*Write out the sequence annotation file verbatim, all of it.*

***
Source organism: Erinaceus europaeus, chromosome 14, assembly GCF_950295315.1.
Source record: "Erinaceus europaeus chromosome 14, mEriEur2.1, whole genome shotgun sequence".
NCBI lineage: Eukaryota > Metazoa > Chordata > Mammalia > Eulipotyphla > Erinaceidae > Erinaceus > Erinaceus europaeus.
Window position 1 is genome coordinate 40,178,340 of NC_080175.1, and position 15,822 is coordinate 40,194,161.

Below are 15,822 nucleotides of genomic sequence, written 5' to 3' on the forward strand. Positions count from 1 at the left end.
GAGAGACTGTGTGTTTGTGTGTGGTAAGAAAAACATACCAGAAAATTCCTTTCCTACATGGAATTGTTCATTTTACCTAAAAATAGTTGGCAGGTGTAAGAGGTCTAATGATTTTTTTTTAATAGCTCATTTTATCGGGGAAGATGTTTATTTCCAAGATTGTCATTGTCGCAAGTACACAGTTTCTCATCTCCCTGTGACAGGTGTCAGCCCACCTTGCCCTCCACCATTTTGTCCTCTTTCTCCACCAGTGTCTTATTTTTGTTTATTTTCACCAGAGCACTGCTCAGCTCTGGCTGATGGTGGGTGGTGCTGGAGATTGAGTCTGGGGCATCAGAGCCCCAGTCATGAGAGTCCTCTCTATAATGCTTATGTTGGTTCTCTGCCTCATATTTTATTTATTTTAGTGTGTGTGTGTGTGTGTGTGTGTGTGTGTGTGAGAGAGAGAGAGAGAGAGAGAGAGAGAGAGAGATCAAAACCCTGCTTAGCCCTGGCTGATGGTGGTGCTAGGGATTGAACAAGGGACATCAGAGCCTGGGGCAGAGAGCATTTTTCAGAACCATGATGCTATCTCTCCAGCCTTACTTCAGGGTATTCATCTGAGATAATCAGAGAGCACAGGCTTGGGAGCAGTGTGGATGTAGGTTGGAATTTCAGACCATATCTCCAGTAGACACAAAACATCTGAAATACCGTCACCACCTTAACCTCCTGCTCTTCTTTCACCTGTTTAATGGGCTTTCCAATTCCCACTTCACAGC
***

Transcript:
Source organism: Erinaceus europaeus, chromosome 14, assembly GCF_950295315.1.
Source record: "Erinaceus europaeus chromosome 14, mEriEur2.1, whole genome shotgun sequence".
NCBI lineage: Eukaryota > Metazoa > Chordata > Mammalia > Eulipotyphla > Erinaceidae > Erinaceus > Erinaceus europaeus.
Window position 1 is genome coordinate 40,178,340 of NC_080175.1, and position 15,822 is coordinate 40,194,161.

Below are 15,822 nucleotides of genomic sequence, written 5' to 3' on the forward strand. Positions count from 1 at the left end.
GAGAGACTGTGTGTTTGTGTGTGGTAAGAAAAACATACCAGAAAATTCCTTTCCTACATGGAATTGTTCATTTTACCTAAAAATAGTTGGCAGGTGTAAGAGGTCTAATGATTTTTTTTTAATAGCTCATTTTATCGGGGAAGATGTTTATTTCCAAGATTGTCATTGTCGCAAGTACACAGTTTCTCATCTCCCTGTGACAGGTGTCAGCCCACCTTGCCCTCCACCATTTTGTCCTCTTTCTCCACCAGTGTCTTATTTTTGTTTATTTTCACCAGAGCACTGCTCAGCTCTGGCTGATGGTGGGTGGTGCTGGAGATTGAGTCTGGGGCATCAGAGCCCCAGTCATGAGAGTCCTCTCTATAATGCTTATGTTGGTTCTCTGCCTCATATTTTATTTATTTTAGTGTGTGTGTGTGTGTGTGTGTGTGTGTGTGTGAGAGAGAGAGAGAGAGAGAGAGAGAGAGAGAGATCAAAACCCTGCTTAGCCCTGGCTGATGGTGGTGCTAGGGATTGAACAAGGGACATCAGAGCCTGGGGCAGAGAGCATTTTTCAGAACCATGATGCTATCTCTCCAGCCTTACTTCAGGGTATTCATCTGAGATAATCAGAGAGCACAGGCTTGGGAGCAGTGTGGATGTAGGTTGGAATTTCAGACCATATCTCCAGTAGACACAAAACATCTGAAATACCGTCACCACCTTAACCTCCTGCTCTTCTTTCACCTGTTTAATGGGCTTTCCAATTCCCACTTCACAGC